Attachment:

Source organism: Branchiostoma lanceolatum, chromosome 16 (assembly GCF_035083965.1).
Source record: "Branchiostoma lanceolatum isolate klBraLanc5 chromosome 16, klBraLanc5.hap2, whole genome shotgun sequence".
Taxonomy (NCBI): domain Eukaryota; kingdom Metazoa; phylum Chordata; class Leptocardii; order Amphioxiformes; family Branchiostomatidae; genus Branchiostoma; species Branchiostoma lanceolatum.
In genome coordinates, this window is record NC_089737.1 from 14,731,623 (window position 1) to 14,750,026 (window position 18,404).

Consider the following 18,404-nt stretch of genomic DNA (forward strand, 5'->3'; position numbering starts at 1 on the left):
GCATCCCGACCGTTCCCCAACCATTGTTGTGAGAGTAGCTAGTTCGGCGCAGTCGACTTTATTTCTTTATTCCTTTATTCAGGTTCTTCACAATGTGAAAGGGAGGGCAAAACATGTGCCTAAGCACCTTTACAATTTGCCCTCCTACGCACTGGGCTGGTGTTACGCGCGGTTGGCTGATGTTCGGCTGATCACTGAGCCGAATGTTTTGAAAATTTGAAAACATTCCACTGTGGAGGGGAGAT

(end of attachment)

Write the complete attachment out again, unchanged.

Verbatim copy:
Source organism: Branchiostoma lanceolatum, chromosome 16 (assembly GCF_035083965.1).
Source record: "Branchiostoma lanceolatum isolate klBraLanc5 chromosome 16, klBraLanc5.hap2, whole genome shotgun sequence".
Taxonomy (NCBI): domain Eukaryota; kingdom Metazoa; phylum Chordata; class Leptocardii; order Amphioxiformes; family Branchiostomatidae; genus Branchiostoma; species Branchiostoma lanceolatum.
In genome coordinates, this window is record NC_089737.1 from 14,731,623 (window position 1) to 14,750,026 (window position 18,404).

Consider the following 18,404-nt stretch of genomic DNA (forward strand, 5'->3'; position numbering starts at 1 on the left):
GCATCCCGACCGTTCCCCAACCATTGTTGTGAGAGTAGCTAGTTCGGCGCAGTCGACTTTATTTCTTTATTCCTTTATTCAGGTTCTTCACAATGTGAAAGGGAGGGCAAAACATGTGCCTAAGCACCTTTACAATTTGCCCTCCTACGCACTGGGCTGGTGTTACGCGCGGTTGGCTGATGTTCGGCTGATCACTGAGCCGAATGTTTTGAAAATTTGAAAACATTCCACTGTGGAGGGGAGAT